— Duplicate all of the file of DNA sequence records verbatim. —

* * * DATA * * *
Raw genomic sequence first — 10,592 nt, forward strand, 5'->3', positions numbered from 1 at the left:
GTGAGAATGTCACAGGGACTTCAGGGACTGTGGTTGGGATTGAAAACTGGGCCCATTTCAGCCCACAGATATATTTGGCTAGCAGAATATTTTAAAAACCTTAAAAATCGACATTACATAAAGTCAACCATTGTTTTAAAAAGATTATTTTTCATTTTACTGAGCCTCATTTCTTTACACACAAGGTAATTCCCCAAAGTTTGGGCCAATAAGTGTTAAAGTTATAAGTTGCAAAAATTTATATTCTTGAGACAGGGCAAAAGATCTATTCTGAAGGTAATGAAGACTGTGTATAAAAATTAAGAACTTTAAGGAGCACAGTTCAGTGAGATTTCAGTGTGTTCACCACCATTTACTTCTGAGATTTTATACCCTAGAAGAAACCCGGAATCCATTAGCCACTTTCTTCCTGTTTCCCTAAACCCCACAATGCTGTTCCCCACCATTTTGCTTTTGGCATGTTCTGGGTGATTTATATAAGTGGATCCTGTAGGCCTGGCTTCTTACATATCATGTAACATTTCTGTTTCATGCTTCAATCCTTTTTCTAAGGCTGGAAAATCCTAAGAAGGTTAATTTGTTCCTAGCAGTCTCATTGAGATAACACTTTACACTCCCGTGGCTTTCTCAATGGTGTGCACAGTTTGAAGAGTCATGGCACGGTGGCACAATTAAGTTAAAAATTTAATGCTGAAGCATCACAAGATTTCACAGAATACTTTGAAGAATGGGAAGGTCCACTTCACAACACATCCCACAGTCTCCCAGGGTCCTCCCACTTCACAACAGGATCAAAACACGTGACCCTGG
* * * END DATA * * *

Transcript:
Raw genomic sequence first — 10,592 nt, forward strand, 5'->3', positions numbered from 1 at the left:
GTGAGAATGTCACAGGGACTTCAGGGACTGTGGTTGGGATTGAAAACTGGGCCCATTTCAGCCCACAGATATATTTGGCTAGCAGAATATTTTAAAAACCTTAAAAATCGACATTACATAAAGTCAACCATTGTTTTAAAAAGATTATTTTTCATTTTACTGAGCCTCATTTCTTTACACACAAGGTAATTCCCCAAAGTTTGGGCCAATAAGTGTTAAAGTTATAAGTTGCAAAAATTTATATTCTTGAGACAGGGCAAAAGATCTATTCTGAAGGTAATGAAGACTGTGTATAAAAATTAAGAACTTTAAGGAGCACAGTTCAGTGAGATTTCAGTGTGTTCACCACCATTTACTTCTGAGATTTTATACCCTAGAAGAAACCCGGAATCCATTAGCCACTTTCTTCCTGTTTCCCTAAACCCCACAATGCTGTTCCCCACCATTTTGCTTTTGGCATGTTCTGGGTGATTTATATAAGTGGATCCTGTAGGCCTGGCTTCTTACATATCATGTAACATTTCTGTTTCATGCTTCAATCCTTTTTCTAAGGCTGGAAAATCCTAAGAAGGTTAATTTGTTCCTAGCAGTCTCATTGAGATAACACTTTACACTCCCGTGGCTTTCTCAATGGTGTGCACAGTTTGAAGAGTCATGGCACGGTGGCACAATTAAGTTAAAAATTTAATGCTGAAGCATCACAAGATTTCACAGAATACTTTGAAGAATGGGAAGGTCCACTTCACAACACATCCCACAGTCTCCCAGGGTCCTCCCACTTCACAACAGGATCAAAACACGTGACCCTGG